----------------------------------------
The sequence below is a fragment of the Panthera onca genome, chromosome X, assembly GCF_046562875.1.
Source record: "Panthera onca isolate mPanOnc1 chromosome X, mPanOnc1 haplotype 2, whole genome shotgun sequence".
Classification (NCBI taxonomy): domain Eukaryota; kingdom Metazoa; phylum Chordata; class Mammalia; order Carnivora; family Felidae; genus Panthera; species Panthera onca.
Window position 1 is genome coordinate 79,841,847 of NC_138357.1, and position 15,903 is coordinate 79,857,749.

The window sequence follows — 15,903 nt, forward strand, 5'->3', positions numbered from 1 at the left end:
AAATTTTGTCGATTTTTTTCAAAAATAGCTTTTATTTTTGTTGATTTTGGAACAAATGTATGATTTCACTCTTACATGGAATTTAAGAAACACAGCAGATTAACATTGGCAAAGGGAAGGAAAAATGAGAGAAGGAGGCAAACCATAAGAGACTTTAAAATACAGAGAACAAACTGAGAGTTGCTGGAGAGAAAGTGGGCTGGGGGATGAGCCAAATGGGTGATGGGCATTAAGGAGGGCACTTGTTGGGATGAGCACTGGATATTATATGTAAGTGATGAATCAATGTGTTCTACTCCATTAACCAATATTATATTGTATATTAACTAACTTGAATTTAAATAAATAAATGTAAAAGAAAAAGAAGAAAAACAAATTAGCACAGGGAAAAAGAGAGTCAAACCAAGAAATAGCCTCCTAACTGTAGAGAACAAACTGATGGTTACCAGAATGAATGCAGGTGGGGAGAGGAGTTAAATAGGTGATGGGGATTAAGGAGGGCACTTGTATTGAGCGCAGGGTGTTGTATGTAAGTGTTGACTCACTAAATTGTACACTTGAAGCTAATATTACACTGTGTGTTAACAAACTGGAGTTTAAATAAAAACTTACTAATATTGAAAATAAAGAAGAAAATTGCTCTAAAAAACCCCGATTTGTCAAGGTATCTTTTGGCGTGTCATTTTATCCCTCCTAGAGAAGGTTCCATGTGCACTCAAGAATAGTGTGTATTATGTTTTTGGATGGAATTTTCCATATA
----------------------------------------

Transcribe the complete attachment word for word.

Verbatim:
The sequence below is a fragment of the Panthera onca genome, chromosome X, assembly GCF_046562875.1.
Source record: "Panthera onca isolate mPanOnc1 chromosome X, mPanOnc1 haplotype 2, whole genome shotgun sequence".
Classification (NCBI taxonomy): domain Eukaryota; kingdom Metazoa; phylum Chordata; class Mammalia; order Carnivora; family Felidae; genus Panthera; species Panthera onca.
Window position 1 is genome coordinate 79,841,847 of NC_138357.1, and position 15,903 is coordinate 79,857,749.

The window sequence follows — 15,903 nt, forward strand, 5'->3', positions numbered from 1 at the left end:
AAATTTTGTCGATTTTTTTCAAAAATAGCTTTTATTTTTGTTGATTTTGGAACAAATGTATGATTTCACTCTTACATGGAATTTAAGAAACACAGCAGATTAACATTGGCAAAGGGAAGGAAAAATGAGAGAAGGAGGCAAACCATAAGAGACTTTAAAATACAGAGAACAAACTGAGAGTTGCTGGAGAGAAAGTGGGCTGGGGGATGAGCCAAATGGGTGATGGGCATTAAGGAGGGCACTTGTTGGGATGAGCACTGGATATTATATGTAAGTGATGAATCAATGTGTTCTACTCCATTAACCAATATTATATTGTATATTAACTAACTTGAATTTAAATAAATAAATGTAAAAGAAAAAGAAGAAAAACAAATTAGCACAGGGAAAAAGAGAGTCAAACCAAGAAATAGCCTCCTAACTGTAGAGAACAAACTGATGGTTACCAGAATGAATGCAGGTGGGGAGAGGAGTTAAATAGGTGATGGGGATTAAGGAGGGCACTTGTATTGAGCGCAGGGTGTTGTATGTAAGTGTTGACTCACTAAATTGTACACTTGAAGCTAATATTACACTGTGTGTTAACAAACTGGAGTTTAAATAAAAACTTACTAATATTGAAAATAAAGAAGAAAATTGCTCTAAAAAACCCCGATTTGTCAAGGTATCTTTTGGCGTGTCATTTTATCCCTCCTAGAGAAGGTTCCATGTGCACTCAAGAATAGTGTGTATTATGTTTTTGGATGGAATTTTCCATATA